It’s September 1, 2018. The Mets entered the month 59-75, 15 games removed from any stratum of playoff action. The kind of context that gives September its juice eludes us. We have an individual honor to root for where Jacob deGrom is concerned. We have an unfortunate soap opera to sort out where David Wright is concerned (such a drama queen, that one). We have the usual minutiae to mark down given the expansion of the roster. As soon as we see the newly promoted Eric Hanhold make a pitch, some of us will channel our inner Homer Simpsons and emit a WOO-HOO! because it will give us 55 Mets in one season, a record. Anybody else who shows up, we’ll mark them present, too.
But mostly it’s a September when an eleven-inning, 2-1 victory  steered by Steven Matz  for the first seven (eleven strikeouts) and brought home on a combination of strong relief (Lugo, Blevins, Gsellman), enough offense (Nido, Flores, Frazier) and a touch of glove (Nimmo) is…fine. Now we’re 60-75. We pick up a half-game on the road to nowhere.
We’ll take what we can get, and if a win is what we can get on a sunny Saturday afternoon in San Francisco, we’ll raise a thumb in its honor and anticipate Sunday afternoon’s ballgame. We have only so many of those left.
It’s September 1. It should have more to it than this. It should have stakes. It should have tension. It should have hope, or at least the illusion thereof. It should have a pennant race or playoff chase or whatever one wants to call it in the Wild Card age. September 1 should loom as the launching pad to a grand climax. Instead it’s the continuation of an extended denouement, except with a couple of more players lingering on the bench and in the bullpen.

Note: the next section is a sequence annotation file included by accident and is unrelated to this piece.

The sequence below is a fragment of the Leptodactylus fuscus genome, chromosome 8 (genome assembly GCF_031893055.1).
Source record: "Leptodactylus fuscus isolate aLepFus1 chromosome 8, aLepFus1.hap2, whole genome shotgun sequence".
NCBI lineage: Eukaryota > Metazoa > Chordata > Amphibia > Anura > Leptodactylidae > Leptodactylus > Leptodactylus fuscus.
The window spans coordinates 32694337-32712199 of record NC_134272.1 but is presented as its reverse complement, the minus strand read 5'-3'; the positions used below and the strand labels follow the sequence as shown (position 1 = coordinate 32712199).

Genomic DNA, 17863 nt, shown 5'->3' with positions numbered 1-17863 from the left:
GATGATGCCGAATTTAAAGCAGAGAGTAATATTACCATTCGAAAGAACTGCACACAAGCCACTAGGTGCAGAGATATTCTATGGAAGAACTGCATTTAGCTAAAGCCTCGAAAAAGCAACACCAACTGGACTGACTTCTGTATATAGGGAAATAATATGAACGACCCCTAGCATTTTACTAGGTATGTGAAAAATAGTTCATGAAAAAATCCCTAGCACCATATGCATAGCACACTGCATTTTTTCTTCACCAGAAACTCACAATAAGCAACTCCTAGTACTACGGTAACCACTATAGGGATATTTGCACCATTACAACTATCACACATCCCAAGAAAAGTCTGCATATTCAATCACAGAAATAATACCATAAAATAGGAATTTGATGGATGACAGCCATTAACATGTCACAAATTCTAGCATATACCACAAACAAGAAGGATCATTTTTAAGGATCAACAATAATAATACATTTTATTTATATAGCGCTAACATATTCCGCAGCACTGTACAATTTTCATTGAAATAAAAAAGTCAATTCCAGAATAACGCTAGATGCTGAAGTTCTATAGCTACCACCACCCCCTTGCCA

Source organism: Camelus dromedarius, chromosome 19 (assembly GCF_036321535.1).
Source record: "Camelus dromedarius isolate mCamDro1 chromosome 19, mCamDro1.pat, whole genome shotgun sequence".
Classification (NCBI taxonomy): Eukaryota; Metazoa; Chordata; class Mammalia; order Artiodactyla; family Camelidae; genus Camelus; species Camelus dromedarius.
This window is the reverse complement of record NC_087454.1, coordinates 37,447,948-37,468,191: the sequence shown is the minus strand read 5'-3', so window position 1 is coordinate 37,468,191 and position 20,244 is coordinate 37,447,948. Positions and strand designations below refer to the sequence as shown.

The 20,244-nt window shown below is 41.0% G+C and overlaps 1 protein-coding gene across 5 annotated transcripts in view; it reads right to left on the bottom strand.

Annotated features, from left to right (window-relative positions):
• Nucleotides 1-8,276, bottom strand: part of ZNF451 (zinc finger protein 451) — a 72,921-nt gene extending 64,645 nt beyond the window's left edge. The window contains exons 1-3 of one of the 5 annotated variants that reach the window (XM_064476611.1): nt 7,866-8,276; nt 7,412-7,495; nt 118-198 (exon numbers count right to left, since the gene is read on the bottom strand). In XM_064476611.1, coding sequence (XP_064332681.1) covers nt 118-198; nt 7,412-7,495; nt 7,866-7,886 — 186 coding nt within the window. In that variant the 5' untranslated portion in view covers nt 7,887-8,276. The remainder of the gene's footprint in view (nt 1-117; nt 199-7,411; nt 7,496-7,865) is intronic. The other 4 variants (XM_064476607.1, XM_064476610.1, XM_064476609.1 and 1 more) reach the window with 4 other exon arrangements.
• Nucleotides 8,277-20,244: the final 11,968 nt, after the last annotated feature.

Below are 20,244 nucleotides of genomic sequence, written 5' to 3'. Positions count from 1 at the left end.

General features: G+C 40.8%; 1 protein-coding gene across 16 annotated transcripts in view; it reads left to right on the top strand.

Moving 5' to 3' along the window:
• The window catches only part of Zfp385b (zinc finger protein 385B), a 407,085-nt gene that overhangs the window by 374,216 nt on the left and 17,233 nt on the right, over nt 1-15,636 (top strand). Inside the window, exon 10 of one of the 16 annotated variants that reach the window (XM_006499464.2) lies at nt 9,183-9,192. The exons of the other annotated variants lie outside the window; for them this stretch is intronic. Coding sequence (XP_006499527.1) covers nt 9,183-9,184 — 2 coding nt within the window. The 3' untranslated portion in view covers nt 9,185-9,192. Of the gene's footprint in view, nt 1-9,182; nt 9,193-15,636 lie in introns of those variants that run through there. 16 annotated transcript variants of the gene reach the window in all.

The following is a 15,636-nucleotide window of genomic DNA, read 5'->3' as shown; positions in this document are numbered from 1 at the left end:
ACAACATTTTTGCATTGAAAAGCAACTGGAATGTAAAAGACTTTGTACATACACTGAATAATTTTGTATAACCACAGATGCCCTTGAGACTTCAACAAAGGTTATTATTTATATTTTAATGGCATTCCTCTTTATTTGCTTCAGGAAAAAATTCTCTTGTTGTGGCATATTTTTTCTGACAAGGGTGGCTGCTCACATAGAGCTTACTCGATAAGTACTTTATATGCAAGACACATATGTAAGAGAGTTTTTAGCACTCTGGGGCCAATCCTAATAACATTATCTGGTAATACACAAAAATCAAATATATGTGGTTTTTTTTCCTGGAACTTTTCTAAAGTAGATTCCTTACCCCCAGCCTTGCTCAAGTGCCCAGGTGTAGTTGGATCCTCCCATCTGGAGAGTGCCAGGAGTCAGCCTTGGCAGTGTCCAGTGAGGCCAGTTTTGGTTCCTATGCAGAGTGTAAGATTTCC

But it hasn’t always been that way. Sometimes our team enters September with stakes and tension and hope and no less than a conceivable shot at October, which is what it’s all about. I mean, yeah, it’s about green grass and blue skies and family and friends and all that…but that’s subtext. The story of choice in a given year is winning enough so that you get to this point and you think you’ll win it all.
We’ve been there. We haven’t always won it all. Sometimes we haven’t won very much from this moment forward, but we made it through five months with the promise of a sixth that might lead us to a seventh, and if you’re playing when most of the rest of baseball has gone home, then you know you’ve had a helluva season.
This year, “hell” and “season” have gone together chummily and fiendishly. Other years, the words pair very differently, as in we’re having a helluva season. I count 23 of them where we’ve said that with some degree of sincerity and accuracy when August is done, 23 years when we arrived at September 1 dreaming big and thinking deep. When we get one of those, we are Mets fans first, whatever else in the background. There’s nothing like one of those Septembers.
This is nothing like one of those Septembers.
As a reminder of how it works when it is, I decided to try to remember those other Septembers. The Firsts of those Septembers, at any rate, when life was neither slow nor oh so mellow. Join me as we tour the subconscious of Mets fandom when September comes in like a lion and we’re ready to roar.
It’s September 1, 1969.
Having split a doubleheader at Candlestick, the Mets enter the month 76-54, already with more wins than they’ve ever had in any one season.
After all these years, our Mets really are Amazin’.
Tom Seaver just notched No. 19, tying Jerry Koosman’s mark from last year.